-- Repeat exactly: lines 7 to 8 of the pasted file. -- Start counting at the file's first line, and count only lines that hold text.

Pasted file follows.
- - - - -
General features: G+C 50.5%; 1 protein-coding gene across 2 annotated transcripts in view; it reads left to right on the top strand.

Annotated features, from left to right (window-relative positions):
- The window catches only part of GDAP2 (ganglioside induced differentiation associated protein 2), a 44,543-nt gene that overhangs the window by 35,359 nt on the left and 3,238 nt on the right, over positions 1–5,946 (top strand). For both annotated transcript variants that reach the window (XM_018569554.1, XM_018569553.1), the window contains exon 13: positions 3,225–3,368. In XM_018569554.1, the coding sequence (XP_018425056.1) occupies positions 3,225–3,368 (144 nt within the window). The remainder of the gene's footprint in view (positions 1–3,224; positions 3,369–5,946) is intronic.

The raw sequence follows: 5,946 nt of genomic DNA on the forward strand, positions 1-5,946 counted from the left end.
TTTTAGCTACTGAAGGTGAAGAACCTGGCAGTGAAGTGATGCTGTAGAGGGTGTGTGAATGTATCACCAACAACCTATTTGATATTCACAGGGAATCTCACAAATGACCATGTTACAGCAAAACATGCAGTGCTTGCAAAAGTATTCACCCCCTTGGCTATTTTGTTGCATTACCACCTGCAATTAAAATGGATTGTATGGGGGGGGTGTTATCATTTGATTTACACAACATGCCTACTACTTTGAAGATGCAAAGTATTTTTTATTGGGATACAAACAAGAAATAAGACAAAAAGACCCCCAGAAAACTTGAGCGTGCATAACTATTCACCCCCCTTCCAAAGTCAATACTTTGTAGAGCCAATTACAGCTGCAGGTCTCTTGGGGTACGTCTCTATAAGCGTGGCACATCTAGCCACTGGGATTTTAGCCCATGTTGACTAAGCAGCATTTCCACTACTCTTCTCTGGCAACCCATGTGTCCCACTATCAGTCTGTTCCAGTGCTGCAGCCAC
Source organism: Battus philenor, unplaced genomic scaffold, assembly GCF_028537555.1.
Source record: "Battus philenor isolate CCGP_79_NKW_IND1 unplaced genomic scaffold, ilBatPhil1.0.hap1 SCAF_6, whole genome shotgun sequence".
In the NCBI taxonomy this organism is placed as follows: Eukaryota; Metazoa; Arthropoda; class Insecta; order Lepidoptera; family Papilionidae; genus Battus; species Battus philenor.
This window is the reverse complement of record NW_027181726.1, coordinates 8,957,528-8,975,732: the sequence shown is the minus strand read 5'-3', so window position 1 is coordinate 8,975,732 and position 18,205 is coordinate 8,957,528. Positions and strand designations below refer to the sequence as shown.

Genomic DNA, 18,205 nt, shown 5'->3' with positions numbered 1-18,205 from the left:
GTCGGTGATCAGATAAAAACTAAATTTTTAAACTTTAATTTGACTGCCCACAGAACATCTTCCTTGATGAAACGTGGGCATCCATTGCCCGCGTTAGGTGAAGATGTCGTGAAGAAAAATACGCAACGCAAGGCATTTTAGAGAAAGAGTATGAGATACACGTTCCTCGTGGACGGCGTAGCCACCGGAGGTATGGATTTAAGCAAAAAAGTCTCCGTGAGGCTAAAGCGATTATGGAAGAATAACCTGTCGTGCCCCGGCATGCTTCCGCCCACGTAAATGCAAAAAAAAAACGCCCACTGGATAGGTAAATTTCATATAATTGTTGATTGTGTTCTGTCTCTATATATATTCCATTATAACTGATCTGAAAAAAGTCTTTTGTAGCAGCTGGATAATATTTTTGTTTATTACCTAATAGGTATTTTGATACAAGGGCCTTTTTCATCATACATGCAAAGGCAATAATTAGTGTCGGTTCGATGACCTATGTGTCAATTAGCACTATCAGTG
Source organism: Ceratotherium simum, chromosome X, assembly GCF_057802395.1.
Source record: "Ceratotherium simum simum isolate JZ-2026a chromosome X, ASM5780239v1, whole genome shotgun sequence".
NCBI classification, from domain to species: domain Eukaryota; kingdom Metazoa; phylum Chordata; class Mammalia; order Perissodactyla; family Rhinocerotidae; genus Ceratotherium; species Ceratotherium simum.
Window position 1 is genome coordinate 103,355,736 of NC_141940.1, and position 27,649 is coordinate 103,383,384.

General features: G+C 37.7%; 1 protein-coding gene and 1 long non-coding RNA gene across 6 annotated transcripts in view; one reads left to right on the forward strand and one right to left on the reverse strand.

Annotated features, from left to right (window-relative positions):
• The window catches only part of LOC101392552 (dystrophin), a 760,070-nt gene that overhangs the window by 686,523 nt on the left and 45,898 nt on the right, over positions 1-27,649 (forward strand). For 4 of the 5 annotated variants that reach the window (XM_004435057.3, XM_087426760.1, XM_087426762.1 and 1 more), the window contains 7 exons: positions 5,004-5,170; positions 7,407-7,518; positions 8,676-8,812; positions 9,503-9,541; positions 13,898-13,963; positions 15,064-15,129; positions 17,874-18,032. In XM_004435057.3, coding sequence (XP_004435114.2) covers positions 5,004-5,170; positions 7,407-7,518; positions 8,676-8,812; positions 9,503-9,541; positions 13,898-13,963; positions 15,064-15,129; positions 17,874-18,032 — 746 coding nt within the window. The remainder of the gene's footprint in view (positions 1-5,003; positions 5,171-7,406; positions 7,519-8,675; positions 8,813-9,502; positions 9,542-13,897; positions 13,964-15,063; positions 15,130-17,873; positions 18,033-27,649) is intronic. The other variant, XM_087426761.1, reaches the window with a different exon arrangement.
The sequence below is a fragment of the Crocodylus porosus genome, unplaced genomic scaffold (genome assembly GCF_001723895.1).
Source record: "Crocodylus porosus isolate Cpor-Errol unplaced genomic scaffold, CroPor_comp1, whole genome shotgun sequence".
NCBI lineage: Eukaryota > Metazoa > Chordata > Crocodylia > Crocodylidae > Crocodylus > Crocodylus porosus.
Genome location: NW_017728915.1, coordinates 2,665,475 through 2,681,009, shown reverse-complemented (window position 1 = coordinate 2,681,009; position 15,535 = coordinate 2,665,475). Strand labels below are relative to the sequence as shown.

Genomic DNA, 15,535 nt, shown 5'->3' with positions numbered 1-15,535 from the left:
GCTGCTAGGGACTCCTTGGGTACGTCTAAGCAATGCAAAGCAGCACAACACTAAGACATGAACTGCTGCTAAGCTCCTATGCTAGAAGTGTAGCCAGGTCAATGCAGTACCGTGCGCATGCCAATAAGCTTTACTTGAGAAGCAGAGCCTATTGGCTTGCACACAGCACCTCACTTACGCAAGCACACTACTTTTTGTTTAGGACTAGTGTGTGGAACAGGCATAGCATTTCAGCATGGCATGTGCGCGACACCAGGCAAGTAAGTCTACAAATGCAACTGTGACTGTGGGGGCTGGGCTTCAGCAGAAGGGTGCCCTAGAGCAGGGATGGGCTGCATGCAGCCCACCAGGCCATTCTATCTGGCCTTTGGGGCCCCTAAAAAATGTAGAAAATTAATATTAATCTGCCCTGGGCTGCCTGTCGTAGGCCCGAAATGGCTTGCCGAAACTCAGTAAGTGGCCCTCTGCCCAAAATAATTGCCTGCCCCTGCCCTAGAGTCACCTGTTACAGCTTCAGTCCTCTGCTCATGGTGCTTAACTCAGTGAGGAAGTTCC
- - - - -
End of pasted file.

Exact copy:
Source record: "Battus philenor isolate CCGP_79_NKW_IND1 unplaced genomic scaffold, ilBatPhil1.0.hap1 SCAF_6, whole genome shotgun sequence".
In the NCBI taxonomy this organism is placed as follows: Eukaryota; Metazoa; Arthropoda; class Insecta; order Lepidoptera; family Papilionidae; genus Battus; species Battus philenor.